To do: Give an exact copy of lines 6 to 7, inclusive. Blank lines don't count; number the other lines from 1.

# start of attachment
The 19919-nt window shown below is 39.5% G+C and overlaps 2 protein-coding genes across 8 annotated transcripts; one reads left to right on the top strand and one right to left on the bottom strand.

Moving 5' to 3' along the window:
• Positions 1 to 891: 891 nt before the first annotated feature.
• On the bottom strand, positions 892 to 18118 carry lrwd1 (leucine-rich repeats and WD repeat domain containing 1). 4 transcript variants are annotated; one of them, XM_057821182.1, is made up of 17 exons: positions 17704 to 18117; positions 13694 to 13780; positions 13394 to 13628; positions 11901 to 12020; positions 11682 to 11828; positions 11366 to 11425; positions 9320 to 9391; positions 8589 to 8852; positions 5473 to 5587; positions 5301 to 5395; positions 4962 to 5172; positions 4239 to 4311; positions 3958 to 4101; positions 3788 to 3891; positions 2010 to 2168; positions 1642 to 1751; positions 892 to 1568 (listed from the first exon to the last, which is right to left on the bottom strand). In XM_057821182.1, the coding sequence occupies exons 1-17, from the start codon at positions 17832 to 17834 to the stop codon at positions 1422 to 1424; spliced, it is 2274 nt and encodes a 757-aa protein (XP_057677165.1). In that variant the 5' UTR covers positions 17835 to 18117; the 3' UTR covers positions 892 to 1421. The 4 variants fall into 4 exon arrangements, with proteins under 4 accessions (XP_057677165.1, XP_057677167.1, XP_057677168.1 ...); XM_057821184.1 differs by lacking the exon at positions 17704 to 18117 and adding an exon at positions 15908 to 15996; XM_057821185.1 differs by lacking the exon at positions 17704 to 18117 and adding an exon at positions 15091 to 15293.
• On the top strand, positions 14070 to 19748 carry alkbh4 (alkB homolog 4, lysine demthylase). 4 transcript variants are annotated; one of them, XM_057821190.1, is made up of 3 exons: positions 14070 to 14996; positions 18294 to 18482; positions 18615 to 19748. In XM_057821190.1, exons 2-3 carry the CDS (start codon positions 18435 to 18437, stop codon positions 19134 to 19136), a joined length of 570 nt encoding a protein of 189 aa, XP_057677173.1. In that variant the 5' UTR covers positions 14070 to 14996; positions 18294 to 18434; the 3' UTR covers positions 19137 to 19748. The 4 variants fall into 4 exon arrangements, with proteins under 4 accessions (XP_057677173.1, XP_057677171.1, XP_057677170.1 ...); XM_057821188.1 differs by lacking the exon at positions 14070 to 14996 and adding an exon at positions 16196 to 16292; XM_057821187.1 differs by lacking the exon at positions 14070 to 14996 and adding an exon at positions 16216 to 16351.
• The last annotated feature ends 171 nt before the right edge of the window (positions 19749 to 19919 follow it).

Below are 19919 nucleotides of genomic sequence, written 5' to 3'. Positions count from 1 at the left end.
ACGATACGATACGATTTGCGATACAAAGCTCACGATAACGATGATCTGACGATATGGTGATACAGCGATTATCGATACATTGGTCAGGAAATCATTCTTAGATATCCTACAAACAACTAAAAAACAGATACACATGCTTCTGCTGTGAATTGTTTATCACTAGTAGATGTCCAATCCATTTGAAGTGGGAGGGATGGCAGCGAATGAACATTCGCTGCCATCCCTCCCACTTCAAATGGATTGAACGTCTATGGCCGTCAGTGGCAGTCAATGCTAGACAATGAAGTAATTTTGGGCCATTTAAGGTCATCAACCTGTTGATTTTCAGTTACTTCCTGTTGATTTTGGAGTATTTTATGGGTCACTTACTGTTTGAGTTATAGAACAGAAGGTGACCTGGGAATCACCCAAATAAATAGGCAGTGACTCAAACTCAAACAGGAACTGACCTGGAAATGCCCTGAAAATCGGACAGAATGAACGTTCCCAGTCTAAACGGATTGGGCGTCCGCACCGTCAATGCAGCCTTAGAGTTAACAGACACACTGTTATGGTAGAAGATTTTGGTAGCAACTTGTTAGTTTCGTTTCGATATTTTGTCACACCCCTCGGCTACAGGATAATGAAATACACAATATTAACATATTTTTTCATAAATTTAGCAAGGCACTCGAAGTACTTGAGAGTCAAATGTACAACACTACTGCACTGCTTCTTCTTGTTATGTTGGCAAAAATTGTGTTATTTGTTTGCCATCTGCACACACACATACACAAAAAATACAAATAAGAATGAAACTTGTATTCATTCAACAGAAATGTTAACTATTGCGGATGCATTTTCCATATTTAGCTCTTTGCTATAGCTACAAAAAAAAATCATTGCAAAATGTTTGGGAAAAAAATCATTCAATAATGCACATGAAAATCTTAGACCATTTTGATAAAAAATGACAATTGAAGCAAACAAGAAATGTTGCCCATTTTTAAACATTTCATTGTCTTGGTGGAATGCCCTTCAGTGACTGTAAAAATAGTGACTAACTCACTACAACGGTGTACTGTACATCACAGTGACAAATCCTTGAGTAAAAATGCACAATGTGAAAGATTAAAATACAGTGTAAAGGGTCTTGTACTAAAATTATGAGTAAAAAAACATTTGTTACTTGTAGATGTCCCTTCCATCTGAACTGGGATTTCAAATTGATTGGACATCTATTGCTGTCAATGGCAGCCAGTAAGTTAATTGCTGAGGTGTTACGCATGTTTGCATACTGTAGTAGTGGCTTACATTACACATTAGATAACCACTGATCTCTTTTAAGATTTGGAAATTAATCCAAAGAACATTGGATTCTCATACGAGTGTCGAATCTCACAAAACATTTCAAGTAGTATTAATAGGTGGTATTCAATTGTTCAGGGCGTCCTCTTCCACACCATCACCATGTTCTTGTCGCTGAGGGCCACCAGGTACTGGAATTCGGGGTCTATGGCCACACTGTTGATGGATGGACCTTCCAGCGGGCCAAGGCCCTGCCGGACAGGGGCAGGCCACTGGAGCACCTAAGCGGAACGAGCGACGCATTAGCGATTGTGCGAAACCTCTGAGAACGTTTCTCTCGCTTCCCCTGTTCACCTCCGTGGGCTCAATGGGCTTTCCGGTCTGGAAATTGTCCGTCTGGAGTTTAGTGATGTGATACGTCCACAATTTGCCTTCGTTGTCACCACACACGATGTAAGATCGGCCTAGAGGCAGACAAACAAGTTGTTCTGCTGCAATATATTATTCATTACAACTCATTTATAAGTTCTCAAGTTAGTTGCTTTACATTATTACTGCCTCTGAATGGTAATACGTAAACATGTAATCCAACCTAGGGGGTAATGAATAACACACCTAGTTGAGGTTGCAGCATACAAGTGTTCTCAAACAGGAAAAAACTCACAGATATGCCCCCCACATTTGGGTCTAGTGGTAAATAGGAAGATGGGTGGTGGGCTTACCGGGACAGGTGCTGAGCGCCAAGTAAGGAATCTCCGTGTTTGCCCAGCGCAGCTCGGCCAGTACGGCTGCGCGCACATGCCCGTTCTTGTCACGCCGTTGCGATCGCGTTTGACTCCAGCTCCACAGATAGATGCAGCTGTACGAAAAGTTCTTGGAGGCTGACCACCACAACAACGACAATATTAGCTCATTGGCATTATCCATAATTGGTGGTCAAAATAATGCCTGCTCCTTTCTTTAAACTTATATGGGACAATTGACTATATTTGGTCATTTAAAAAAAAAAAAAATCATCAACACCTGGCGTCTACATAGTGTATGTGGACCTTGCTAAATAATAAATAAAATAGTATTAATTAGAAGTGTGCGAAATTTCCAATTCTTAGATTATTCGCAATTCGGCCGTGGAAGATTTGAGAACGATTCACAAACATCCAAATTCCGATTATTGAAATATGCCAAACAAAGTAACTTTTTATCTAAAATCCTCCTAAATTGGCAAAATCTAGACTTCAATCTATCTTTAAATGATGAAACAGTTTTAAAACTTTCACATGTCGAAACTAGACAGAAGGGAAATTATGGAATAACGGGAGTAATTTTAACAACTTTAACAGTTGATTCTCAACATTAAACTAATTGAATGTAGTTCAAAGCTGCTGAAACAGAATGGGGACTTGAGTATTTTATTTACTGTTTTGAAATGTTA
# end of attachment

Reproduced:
• The last annotated feature ends 171 nt before the right edge of the window (positions 19749 to 19919 follow it).

Below are 19919 nucleotides of genomic sequence, written 5' to 3'. Positions count from 1 at the left end.